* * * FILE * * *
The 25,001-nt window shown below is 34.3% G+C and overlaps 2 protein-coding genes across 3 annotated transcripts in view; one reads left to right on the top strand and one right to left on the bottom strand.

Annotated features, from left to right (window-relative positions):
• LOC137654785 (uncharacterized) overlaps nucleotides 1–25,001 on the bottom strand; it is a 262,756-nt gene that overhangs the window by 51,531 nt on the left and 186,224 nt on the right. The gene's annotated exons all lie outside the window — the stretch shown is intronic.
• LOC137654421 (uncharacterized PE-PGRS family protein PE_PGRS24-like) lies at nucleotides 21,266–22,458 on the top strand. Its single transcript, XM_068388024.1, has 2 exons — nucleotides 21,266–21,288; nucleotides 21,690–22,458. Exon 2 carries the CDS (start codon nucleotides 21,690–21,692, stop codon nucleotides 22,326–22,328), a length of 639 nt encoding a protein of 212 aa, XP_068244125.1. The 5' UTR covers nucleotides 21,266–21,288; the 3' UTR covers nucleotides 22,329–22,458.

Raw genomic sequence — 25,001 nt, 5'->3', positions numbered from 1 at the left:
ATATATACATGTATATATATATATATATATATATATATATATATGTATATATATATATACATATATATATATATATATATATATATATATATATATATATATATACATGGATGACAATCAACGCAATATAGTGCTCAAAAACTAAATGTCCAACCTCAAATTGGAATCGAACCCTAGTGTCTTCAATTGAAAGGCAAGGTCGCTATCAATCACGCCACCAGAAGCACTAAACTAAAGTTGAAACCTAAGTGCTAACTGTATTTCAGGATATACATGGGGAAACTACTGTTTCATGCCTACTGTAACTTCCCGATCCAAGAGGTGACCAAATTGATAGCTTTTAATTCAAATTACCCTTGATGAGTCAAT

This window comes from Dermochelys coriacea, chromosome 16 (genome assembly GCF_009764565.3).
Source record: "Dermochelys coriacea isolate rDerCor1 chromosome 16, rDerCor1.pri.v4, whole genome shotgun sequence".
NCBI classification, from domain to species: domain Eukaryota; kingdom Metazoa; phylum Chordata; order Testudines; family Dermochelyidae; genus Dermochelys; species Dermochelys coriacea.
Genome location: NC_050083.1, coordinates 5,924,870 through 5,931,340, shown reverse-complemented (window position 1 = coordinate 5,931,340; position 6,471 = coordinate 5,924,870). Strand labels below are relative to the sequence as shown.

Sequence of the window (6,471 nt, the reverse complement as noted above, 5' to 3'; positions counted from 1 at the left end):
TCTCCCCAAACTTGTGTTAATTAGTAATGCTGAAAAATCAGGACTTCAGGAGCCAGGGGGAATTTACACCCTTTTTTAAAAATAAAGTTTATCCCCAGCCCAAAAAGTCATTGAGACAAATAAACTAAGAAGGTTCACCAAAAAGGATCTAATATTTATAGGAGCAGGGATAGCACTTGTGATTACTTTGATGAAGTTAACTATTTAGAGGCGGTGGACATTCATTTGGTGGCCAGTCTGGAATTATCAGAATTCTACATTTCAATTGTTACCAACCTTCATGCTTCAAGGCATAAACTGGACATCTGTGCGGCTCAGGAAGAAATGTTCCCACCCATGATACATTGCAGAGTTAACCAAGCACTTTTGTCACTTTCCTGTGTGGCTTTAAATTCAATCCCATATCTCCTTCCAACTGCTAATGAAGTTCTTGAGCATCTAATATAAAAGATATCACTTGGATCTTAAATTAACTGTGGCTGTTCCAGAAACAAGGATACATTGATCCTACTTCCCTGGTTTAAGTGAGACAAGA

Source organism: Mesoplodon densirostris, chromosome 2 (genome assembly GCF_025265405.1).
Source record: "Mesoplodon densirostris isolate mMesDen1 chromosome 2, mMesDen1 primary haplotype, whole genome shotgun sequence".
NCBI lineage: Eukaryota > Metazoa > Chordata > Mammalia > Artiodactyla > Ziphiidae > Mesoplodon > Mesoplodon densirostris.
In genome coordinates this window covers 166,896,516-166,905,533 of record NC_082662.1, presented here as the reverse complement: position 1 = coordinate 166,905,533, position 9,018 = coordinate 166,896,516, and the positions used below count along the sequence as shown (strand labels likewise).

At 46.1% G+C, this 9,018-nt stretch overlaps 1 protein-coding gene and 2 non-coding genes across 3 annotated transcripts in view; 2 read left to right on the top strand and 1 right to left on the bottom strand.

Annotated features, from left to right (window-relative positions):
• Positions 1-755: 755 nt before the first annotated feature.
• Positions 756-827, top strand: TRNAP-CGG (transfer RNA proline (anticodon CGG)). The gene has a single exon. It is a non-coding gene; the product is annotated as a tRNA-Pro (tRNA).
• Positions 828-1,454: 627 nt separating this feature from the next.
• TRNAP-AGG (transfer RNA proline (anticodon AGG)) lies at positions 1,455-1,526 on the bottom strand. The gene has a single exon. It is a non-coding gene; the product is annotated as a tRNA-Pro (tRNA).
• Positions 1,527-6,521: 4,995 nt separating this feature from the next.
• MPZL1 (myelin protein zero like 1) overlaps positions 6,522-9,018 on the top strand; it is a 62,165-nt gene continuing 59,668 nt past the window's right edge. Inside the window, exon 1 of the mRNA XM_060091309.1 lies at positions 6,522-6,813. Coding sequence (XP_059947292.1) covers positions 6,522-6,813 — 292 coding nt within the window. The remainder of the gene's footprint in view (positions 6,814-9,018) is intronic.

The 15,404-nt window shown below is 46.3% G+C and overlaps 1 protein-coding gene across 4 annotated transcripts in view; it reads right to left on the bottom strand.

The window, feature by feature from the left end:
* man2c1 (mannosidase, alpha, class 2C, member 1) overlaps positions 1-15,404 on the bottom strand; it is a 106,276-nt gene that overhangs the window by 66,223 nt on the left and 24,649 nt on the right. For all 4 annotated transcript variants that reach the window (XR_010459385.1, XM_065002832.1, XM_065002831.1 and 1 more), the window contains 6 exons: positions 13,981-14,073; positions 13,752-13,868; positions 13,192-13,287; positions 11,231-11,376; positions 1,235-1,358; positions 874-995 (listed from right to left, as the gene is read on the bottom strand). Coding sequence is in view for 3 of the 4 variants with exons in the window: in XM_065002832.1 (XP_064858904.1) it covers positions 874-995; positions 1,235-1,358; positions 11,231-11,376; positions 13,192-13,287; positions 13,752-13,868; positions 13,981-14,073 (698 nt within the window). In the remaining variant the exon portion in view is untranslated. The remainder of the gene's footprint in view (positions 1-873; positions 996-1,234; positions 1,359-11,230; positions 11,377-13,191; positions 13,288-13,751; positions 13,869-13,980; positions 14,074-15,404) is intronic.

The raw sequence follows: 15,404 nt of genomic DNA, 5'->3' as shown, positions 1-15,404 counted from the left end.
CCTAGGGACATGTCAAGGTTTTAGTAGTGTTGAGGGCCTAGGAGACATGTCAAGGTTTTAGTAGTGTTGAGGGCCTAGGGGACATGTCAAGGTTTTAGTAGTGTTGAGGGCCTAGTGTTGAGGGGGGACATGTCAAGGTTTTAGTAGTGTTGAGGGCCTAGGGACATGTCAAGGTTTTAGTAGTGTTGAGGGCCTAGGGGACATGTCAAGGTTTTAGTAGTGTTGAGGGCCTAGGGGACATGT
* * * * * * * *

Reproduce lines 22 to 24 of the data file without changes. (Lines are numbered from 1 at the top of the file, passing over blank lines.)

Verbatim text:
• TRNAP-AGG (transfer RNA proline (anticodon AGG)) lies at positions 1,455-1,526 on the bottom strand. The gene has a single exon. It is a non-coding gene; the product is annotated as a tRNA-Pro (tRNA).
• Positions 1,527-6,521: 4,995 nt separating this feature from the next.
• MPZL1 (myelin protein zero like 1) overlaps positions 6,522-9,018 on the top strand; it is a 62,165-nt gene continuing 59,668 nt past the window's right edge. Inside the window, exon 1 of the mRNA XM_060091309.1 lies at positions 6,522-6,813. Coding sequence (XP_059947292.1) covers positions 6,522-6,813 — 292 coding nt within the window. The remainder of the gene's footprint in view (positions 6,814-9,018) is intronic.